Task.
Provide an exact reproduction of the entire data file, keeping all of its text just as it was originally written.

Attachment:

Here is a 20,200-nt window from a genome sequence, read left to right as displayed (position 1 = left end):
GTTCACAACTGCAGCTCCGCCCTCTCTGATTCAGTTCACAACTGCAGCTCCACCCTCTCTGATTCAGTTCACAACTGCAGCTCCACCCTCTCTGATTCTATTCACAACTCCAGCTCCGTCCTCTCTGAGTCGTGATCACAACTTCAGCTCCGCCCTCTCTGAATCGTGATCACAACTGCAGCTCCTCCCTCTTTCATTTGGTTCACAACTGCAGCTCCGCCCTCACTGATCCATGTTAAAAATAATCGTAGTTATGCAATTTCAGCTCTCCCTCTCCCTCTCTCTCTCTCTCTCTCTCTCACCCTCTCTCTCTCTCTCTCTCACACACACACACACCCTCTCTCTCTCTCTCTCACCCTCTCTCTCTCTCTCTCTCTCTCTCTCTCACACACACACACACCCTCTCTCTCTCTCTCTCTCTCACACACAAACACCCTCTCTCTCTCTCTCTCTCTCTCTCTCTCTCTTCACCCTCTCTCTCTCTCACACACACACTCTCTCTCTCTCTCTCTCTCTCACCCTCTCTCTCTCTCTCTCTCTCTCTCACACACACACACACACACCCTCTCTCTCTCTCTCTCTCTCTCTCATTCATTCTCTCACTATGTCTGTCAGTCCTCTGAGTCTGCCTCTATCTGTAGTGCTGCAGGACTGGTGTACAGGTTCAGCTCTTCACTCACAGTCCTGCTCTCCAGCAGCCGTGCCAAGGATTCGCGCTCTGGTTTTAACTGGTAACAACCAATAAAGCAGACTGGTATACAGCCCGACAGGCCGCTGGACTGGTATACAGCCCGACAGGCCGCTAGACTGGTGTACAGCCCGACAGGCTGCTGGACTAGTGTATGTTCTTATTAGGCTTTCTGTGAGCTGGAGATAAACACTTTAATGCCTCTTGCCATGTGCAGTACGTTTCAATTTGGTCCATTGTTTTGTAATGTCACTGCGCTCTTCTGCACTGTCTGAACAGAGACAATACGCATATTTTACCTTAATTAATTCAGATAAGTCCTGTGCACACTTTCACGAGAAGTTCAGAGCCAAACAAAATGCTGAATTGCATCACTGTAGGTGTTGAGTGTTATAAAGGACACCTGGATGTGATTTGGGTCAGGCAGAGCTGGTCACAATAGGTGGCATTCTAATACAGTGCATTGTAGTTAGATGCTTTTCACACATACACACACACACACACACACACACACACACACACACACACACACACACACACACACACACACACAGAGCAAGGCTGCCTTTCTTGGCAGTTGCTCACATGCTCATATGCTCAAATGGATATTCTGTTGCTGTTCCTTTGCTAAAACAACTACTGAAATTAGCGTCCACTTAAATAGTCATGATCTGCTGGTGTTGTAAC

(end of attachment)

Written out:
Here is a 20,200-nt window from a genome sequence, read left to right as displayed (position 1 = left end):
GTTCACAACTGCAGCTCCGCCCTCTCTGATTCAGTTCACAACTGCAGCTCCACCCTCTCTGATTCAGTTCACAACTGCAGCTCCACCCTCTCTGATTCTATTCACAACTCCAGCTCCGTCCTCTCTGAGTCGTGATCACAACTTCAGCTCCGCCCTCTCTGAATCGTGATCACAACTGCAGCTCCTCCCTCTTTCATTTGGTTCACAACTGCAGCTCCGCCCTCACTGATCCATGTTAAAAATAATCGTAGTTATGCAATTTCAGCTCTCCCTCTCCCTCTCTCTCTCTCTCTCTCTCTCACCCTCTCTCTCTCTCTCTCTCACACACACACACACCCTCTCTCTCTCTCTCTCACCCTCTCTCTCTCTCTCTCTCTCTCTCTCTCACACACACACACACCCTCTCTCTCTCTCTCTCTCTCACACACAAACACCCTCTCTCTCTCTCTCTCTCTCTCTCTCTCTCTTCACCCTCTCTCTCTCTCACACACACACTCTCTCTCTCTCTCTCTCTCTCACCCTCTCTCTCTCTCTCTCTCTCTCTCACACACACACACACACACCCTCTCTCTCTCTCTCTCTCTCTCTCATTCATTCTCTCACTATGTCTGTCAGTCCTCTGAGTCTGCCTCTATCTGTAGTGCTGCAGGACTGGTGTACAGGTTCAGCTCTTCACTCACAGTCCTGCTCTCCAGCAGCCGTGCCAAGGATTCGCGCTCTGGTTTTAACTGGTAACAACCAATAAAGCAGACTGGTATACAGCCCGACAGGCCGCTGGACTGGTATACAGCCCGACAGGCCGCTAGACTGGTGTACAGCCCGACAGGCTGCTGGACTAGTGTATGTTCTTATTAGGCTTTCTGTGAGCTGGAGATAAACACTTTAATGCCTCTTGCCATGTGCAGTACGTTTCAATTTGGTCCATTGTTTTGTAATGTCACTGCGCTCTTCTGCACTGTCTGAACAGAGACAATACGCATATTTTACCTTAATTAATTCAGATAAGTCCTGTGCACACTTTCACGAGAAGTTCAGAGCCAAACAAAATGCTGAATTGCATCACTGTAGGTGTTGAGTGTTATAAAGGACACCTGGATGTGATTTGGGTCAGGCAGAGCTGGTCACAATAGGTGGCATTCTAATACAGTGCATTGTAGTTAGATGCTTTTCACACATACACACACACACACACACACACACACACACACACACACACACACACACACACACACACACACACAGAGCAAGGCTGCCTTTCTTGGCAGTTGCTCACATGCTCATATGCTCAAATGGATATTCTGTTGCTGTTCCTTTGCTAAAACAACTACTGAAATTAGCGTCCACTTAAATAGTCATGATCTGCTGGTGTTGTAAC